China’s annual parliament kicks off with reform pledge as growth slows

Premier Li Keqiang also promises to tackle pollution

Chinese military delegates arrive at the Great Hall of the People before the opening session of the National People’s Congress on  in Beijing, China.  Photograph:  Feng Li/Getty Images

Chinese military delegates arrive at the Great Hall of the People before the opening session of the National People’s Congress on in Beijing, China. Photograph: Feng Li/Getty Images

 

China’s annual rubber-stamp legislature, the National People’s Congress, got under way on Thursday, with the country’s premier, Li Keqiang, pledging to keep the economy going under the “new normal” of lower growth.

Some 3,000 delegates gathered in the Great Hall of the People, which was draped in red flags and watched over by a red star in the centre of the ceiling and listened as Mr Li vowed to tackle graft and smog, and emphasised how reform was needed to get the economy back on track after more than 30 years of double-digit growth.

“The road to global economic recovery has been rough, with many ups and downs, and the performance of the major economies has been divergent. Downward pressure on the Chinese economy has continued to mount, and we have faced an array of interwoven challenges and difficulties,” said Mr Li.

In many ways the NPC is reminiscent of the cold war, but the amazing continuity serves as a reminder of how China’s Communist Party has become very powerful by adjusting Marxist-Leninist principles to suit its rule.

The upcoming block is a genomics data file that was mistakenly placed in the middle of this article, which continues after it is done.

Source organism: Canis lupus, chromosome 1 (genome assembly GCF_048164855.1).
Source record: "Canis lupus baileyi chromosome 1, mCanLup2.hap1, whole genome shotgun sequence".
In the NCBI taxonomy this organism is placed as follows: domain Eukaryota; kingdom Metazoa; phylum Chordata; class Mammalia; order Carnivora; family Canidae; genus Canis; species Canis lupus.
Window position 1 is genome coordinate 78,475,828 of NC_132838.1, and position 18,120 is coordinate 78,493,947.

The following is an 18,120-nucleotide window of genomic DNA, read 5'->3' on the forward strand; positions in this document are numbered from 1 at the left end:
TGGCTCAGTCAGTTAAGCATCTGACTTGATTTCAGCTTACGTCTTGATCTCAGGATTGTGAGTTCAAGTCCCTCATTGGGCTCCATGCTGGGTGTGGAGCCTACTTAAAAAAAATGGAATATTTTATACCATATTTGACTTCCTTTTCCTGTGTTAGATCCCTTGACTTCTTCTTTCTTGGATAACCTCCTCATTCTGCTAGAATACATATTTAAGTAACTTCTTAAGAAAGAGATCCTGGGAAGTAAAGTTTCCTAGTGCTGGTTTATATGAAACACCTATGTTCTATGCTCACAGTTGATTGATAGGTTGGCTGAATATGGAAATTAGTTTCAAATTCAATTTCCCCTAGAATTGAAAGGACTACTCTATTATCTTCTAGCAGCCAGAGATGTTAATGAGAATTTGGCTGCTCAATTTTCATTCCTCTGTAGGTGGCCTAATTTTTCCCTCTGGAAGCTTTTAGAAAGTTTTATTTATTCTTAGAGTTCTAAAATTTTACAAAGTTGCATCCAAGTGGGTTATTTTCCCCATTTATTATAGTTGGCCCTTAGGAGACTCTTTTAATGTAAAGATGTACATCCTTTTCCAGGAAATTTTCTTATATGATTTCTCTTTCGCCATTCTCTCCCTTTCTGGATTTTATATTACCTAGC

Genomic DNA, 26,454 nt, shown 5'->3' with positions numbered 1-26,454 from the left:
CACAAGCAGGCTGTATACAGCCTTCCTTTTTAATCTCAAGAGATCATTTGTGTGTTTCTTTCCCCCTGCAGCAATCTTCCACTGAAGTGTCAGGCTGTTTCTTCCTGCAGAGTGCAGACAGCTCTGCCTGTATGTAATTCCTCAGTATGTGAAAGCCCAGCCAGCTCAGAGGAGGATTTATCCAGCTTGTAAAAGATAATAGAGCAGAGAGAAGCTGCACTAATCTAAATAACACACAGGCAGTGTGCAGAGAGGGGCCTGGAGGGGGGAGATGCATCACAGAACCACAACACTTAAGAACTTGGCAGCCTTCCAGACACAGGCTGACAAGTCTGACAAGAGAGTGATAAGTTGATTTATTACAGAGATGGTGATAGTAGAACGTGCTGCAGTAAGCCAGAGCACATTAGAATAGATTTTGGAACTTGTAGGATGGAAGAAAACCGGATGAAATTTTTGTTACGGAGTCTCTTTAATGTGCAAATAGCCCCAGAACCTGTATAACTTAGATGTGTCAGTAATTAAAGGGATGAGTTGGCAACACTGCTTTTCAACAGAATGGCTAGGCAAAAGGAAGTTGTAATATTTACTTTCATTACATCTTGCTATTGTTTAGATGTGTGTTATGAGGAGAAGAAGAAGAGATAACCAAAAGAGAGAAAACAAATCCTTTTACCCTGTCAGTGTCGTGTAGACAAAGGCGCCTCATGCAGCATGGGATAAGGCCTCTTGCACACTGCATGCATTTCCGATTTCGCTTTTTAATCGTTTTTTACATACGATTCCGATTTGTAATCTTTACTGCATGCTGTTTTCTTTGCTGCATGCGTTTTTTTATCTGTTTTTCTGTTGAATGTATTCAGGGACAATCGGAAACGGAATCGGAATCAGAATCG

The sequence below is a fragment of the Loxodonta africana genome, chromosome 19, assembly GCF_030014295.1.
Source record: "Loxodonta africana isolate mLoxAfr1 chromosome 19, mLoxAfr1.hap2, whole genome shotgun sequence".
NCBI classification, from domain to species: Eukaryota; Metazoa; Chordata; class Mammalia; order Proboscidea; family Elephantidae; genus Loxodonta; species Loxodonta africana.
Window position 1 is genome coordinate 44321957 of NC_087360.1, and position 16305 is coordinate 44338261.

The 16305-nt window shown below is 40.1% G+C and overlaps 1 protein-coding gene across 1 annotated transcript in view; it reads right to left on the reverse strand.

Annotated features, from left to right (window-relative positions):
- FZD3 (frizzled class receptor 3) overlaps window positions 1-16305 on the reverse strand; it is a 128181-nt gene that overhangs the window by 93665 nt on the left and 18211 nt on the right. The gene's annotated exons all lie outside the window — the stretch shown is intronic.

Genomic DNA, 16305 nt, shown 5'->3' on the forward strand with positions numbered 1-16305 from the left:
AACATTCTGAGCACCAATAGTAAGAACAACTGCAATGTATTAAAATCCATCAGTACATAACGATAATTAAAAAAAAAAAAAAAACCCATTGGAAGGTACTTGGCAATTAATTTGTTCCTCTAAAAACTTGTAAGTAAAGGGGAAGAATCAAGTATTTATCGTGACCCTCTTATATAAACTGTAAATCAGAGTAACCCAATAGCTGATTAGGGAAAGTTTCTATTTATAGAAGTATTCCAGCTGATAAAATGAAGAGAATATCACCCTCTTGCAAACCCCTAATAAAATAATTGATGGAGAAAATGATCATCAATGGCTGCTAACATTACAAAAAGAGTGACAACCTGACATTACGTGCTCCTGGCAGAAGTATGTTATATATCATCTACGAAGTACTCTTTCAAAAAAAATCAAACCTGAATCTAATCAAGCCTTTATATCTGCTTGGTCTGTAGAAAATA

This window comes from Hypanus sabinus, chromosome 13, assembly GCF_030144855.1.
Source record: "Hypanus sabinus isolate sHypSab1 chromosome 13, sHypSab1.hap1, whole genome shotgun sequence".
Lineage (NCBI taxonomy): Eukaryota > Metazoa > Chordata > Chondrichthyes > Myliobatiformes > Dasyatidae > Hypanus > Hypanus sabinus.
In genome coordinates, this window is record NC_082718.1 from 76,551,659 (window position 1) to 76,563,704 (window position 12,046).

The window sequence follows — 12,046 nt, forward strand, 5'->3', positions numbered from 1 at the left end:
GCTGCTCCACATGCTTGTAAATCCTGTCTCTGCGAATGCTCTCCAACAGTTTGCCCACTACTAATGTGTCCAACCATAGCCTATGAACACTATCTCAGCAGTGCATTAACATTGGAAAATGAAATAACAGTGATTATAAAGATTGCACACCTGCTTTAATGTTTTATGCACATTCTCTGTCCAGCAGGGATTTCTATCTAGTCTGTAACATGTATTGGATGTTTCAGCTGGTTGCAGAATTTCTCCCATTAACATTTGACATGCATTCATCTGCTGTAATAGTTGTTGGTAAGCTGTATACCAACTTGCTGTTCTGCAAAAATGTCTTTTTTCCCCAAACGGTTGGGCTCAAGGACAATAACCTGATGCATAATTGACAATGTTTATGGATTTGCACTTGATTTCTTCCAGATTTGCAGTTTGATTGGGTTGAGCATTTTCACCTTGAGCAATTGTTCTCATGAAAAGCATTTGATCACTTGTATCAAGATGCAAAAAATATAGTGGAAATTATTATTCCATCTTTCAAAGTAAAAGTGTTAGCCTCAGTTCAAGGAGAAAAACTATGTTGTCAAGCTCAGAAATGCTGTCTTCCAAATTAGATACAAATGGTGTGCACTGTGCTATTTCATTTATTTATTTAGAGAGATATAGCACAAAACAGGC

Creaking with age

China

‘Deep-seated problems’

Meanwhile, Mr Li’s point that China would become a “maritime power” was greeted by resounding applause. Aircraft carriers are among the hardware on the People’s Liberation Army’s shopping list after China announced its defence budget will increase by 10.1 per cent to 886.9 billion yuan (€127.79 billion) for 2015.

“While this is the slowest rate of growth we’ve seen announced for a number of years, the defence budget is still growing at a robust pace.

“In real terms, the budget is growing by around 9 per cent, meaning only Russia’s military budget will grow faster this year out of the top 20 defence spenders,” said Craig Caffrey, senior defence budget analyst at IHS Aerospace, Defence & Security. France, Britain and the US all spend considerably more on defence as a proportion of GDP.